• Within each flat, in circulation space, there should be a single point optical smoke detector with remote hush/test switch to be fitted, not linked, but under control of the flat's occupant. The system should default to evacuate mode if a flat is on fire and the heat detector activates prior to fire door being under threat from a blaze. There should be a remote hush fitted to the main system in a secure location to avoid false hushing or tampering.
  • Flat conversions usually reduce the lighting to the stairways, making them dark even in daytime. Emergency lighting must be installed in escape routes to BS 5266 Pt 1: 1999 Code of Practice for the emergency lighting and be of category NM/2.
  • There should be a minimum of one fire blanket in every kitchen.
  • The landlord or tenant should test the fire alarm weekly and an annual check by a competent person must be carried out and comply with BS5839 Part 6 2004.
  • Each smoke/fire detector head should be replaced every 10 years (guaranteed life of the standby battery). If the building has been unoccupied or the mains power has been disconnected, the system should be thoroughly tested to ensure the operation of the power supply and standby supply.


Purpose-built flats

There are copious regulations for these reflecting the many different types in existence (such as e.g. flats above shops) and their communal areas; we therefore recommend that interested parties seeking further detailed information should click on the following link to view an official Government PDF on the subject: fire safety standards for purpose built flats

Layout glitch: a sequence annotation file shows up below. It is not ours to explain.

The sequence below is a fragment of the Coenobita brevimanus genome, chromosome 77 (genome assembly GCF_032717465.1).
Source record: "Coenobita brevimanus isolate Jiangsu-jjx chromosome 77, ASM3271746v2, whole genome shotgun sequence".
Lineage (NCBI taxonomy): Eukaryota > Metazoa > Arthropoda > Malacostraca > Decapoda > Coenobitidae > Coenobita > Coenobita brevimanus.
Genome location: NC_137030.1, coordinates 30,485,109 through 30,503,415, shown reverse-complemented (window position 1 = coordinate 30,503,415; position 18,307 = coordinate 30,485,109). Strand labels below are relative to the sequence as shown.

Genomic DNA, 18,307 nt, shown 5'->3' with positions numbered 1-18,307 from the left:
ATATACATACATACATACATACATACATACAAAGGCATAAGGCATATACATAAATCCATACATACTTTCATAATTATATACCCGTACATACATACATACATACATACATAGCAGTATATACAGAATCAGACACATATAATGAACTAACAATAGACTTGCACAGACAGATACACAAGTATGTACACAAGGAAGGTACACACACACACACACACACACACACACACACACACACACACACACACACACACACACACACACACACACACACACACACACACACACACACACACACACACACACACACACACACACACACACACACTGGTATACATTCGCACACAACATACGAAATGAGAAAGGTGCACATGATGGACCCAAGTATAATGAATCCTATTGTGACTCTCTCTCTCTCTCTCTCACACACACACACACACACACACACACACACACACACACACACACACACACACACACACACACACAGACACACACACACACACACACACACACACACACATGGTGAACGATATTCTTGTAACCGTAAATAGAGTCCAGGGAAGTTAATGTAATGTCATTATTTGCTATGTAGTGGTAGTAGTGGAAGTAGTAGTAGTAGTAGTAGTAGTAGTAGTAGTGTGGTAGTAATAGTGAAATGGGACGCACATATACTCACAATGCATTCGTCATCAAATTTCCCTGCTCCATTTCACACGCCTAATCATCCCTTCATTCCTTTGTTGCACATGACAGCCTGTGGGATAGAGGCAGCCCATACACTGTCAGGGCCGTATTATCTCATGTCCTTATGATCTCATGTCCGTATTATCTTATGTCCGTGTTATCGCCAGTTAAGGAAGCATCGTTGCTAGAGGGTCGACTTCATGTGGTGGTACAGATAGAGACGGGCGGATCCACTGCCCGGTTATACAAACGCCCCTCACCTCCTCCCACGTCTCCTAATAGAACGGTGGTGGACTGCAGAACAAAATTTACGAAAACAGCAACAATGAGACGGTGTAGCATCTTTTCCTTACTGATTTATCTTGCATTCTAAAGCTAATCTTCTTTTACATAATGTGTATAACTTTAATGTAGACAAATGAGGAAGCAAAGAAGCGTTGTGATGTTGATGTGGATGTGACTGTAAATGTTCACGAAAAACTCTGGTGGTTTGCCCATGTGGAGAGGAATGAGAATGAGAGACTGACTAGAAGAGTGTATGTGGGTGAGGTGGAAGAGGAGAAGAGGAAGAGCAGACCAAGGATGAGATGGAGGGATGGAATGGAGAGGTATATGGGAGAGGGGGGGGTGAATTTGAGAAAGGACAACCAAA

3

    What sort of fire risk assessments for purpose built flats are there?

According to some experts, there are four different four different fire risk assessment types that can be carried out for a purpose-built block of flats.

The differences come from the extent of the building that is undergoing the required inspection for fire risk. The fire risk assessment must be the correct one for the particular type of premises and the amount that has been revealed with regard to its structural protection.

In all cases, a block's landlord is the Responsible Person who must ensure the safety of all the block's occupants and decide and enact what is necessary to achieve this.

Type 1: Communal parts only, non-destructive

This inspection is non-destructive and focuses on occupants' means of escape as well as examining a few of the entrance doors to individual dwellings. It considers any construction measures to separate individual flats from the common areas and doesn't require inspecting any particular dwelling beyond its entrance.

If there are false ceilings in the common parts whose tiles are able to be demounted, samples of these are taken.